It is called the Great Debate, because it began during the Great Depression. Should government stimulus be used to bring an economy out of recession-depression? Or, should private business play it out, and the weakest fall while the strongest survive to start anew?
A 25 percent jobless rate and closing of 9,000 banks during the decade of the Great Depression was horrific, and the reason no one wants a repeat performance. That is why President Obama pushed for ARRA, the American Reinvestment and Recovery Act. And it succeeded in stopping what could have been a second Depression.
Christina Romer, Obama’s chief economist and an economic historian of the Great Depression, told us why it was so important at a recent William and Mary College graduation. “The economic situation facing the new Administration was unlike any we had seen since the Depression. In January 2009, the economy was losing more than three-quarters of a million jobs per month. Output was plummeting and businesses were closing their doors at an alarming rate. The financial system was seized with fear and key flows of credit, the lifeblood of our economy, virtually evaporated. Though not a depression, this truly was a Great Recession.”
It is interesting who has taken sides on this debate—a debate really between the haves and have nots. Creditors—mainly banks and other holders of debts—don’t want their debts devalued, so they advocate letting the weak fall, which can cause deflation and so enhance the value of debt. The debtors on the other hand, want any stimulus they can get to ward off failure and preserve what equity they have left.
So demand and prices fall, and businesses cut back on production and jobs—unless government steps in. The signature trait of a serious recession is some form of hoarding—by consumers who stop spending to pay down their debts, and investors seeking safe investment havens like U.S. Treasury securities.
“The signature action to fight the recession was the American Recovery and Reinvestment Act. This was simply the boldest countercyclical fiscal stimulus in American history,” said Dr. Romer. “It was unquestionably bolder than the fiscal actions pursued in the New Deal. The Recovery Act included tax cuts and expenditures equal to more than 4 percent of GDP spread over two years. At its largest, the fiscal expansion under Roosevelt was just 1½ percent of GDP. And, that did not occur until the Depression had been going on for six years, and it was counteracted by an equally large fiscal (i.e., spending) contraction the very next year.”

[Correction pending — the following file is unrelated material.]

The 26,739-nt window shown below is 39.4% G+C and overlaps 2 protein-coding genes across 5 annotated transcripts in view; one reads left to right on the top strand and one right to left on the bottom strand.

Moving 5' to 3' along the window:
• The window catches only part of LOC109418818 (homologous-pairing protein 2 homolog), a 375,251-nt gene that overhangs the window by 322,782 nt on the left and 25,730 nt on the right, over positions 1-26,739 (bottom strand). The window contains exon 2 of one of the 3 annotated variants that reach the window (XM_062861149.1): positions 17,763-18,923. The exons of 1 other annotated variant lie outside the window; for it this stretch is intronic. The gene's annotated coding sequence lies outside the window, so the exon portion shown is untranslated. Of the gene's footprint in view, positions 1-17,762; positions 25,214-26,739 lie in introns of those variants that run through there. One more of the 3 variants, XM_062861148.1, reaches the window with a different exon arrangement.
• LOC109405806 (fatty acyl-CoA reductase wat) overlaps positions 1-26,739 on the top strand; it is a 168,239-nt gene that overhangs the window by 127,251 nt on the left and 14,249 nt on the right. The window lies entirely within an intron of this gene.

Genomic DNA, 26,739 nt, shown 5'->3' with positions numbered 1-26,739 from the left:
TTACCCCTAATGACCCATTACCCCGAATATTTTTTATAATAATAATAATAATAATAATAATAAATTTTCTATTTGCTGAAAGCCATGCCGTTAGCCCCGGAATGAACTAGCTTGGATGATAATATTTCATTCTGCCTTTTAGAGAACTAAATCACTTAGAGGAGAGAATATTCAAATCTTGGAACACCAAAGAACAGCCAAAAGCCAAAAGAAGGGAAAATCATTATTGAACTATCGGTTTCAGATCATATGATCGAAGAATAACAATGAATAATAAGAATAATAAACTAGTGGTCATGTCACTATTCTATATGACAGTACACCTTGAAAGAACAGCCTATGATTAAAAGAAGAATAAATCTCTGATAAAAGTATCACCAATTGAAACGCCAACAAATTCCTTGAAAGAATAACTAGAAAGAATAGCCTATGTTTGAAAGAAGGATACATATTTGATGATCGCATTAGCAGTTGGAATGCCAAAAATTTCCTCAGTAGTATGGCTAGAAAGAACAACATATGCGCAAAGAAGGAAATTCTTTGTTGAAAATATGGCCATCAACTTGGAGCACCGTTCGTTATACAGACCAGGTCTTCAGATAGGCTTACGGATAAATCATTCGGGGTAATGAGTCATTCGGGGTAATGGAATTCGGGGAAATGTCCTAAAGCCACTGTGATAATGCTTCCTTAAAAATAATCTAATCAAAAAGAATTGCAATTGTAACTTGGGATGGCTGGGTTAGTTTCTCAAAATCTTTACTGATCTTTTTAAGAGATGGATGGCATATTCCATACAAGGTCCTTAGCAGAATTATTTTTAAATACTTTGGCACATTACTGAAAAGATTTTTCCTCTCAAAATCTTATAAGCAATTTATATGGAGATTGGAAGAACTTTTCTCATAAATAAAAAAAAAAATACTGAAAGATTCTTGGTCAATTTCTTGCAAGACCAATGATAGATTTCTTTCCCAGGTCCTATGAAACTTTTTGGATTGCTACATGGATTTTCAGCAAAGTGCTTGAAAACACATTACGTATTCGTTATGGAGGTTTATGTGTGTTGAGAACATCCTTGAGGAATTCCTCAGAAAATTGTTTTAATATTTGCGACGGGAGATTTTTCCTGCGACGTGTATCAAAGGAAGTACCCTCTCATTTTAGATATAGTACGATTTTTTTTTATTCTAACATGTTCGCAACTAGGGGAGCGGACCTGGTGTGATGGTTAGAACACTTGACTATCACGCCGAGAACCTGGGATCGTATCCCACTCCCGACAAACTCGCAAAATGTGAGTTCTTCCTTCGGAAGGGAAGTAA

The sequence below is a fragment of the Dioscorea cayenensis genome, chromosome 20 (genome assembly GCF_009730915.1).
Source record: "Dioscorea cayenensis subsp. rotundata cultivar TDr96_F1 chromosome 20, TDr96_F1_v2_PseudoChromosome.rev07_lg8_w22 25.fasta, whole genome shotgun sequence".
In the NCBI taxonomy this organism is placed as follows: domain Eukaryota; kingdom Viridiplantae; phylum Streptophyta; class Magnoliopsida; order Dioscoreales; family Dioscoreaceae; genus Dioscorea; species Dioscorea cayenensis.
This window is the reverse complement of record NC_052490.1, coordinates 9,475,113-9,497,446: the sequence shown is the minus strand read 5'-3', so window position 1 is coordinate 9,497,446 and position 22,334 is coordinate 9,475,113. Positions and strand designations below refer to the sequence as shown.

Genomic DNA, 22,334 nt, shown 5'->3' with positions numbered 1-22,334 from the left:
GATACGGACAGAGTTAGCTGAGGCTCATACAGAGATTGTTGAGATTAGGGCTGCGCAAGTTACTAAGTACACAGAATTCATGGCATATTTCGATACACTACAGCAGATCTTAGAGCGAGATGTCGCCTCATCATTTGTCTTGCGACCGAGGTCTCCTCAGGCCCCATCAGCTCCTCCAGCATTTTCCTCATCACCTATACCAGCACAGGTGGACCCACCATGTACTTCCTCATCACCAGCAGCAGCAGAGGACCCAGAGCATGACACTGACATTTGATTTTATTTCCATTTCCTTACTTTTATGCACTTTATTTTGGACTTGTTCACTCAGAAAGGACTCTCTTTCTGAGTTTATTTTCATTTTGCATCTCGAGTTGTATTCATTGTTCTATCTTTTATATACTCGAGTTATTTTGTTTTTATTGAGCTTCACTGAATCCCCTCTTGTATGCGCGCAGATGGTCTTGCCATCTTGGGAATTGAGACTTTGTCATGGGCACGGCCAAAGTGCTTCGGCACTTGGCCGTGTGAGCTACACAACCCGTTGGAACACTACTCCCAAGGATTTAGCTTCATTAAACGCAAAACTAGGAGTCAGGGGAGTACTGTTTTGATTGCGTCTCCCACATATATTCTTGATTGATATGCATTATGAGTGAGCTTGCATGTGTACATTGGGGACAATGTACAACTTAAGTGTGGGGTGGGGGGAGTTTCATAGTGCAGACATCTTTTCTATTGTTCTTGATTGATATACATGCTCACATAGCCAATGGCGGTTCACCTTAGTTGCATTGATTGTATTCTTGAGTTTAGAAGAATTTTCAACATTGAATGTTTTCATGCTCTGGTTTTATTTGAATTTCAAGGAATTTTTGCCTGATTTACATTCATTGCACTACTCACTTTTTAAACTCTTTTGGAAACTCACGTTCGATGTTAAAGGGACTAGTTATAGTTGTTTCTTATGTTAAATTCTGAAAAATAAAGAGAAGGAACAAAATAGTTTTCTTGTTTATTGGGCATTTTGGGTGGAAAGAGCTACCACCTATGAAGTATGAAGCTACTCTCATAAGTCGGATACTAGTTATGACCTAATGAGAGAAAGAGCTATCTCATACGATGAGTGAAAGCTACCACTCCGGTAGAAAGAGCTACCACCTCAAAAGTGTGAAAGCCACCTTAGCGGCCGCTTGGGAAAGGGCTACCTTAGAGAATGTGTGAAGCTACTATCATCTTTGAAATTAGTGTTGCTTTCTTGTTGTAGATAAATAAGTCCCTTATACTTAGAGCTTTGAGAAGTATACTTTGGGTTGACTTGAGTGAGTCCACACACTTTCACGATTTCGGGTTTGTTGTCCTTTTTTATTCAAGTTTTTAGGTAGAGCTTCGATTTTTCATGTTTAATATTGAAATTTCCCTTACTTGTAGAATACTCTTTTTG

The Congressional Budget office has estimated that up to 3.7 million jobs will be saved or created as a direct result of ARRA, and more as a result of the Federal Reserve holding down interest rates that stopped real estate prices from falling further. This is a veritable drop in the bucket compared to the estimated $4-5 trillion in lost output during this recession that cost 8 million jobs.
Despite the disappointing headline number for payroll jobs (just 41,000 of the 413,000 jobs created were non-governmental), there actually was some favorable news. The gains in temps and workweek point to future hiring. Personal income should be strong for May. The aggregate hours jump for manufacturing suggests a robust increase in industrial production for the month. Yes, the underlying trend in jobs is less than hoped, but recovery is still underway. And we are getting some “fiscal stimulus” from the Census hires, says Econoday.
Construction spending also improved after a winter slump. The April boost was led by a jump in private residential outlays which gained 4.4 percent after no change the prior month. Public outlays increased 2.4 percent in the latest month while private nonresidential construction also rebounded 1.7 percent after a sustained drop.
Another positive economic indicator was that car and truck sales proved very solid in May, at an annual adjusted rate of 11.6 million surpassing April's 11.2 million and ranking alongside March's incentive-driven spike of 11.8 million. Strength was centered in domestic-made trucks which jumped 8.6 percent to a 5.1 million unit pace. Why is the jump in truck sales important? Because trucks are used by businesses, which points to more economic activity!
So the recovery is not so sluggish, considering the obstacles it still faces with the $1 trillion drain of 2 wars being fought and Wall Street still looking for ways to evade regulation. Spending and production are running ahead of jobs numbers. These point to continued moderate improvement in the recovery—and a recession that is certain to be shorter than the Great Depression.
Harlan Green © 2010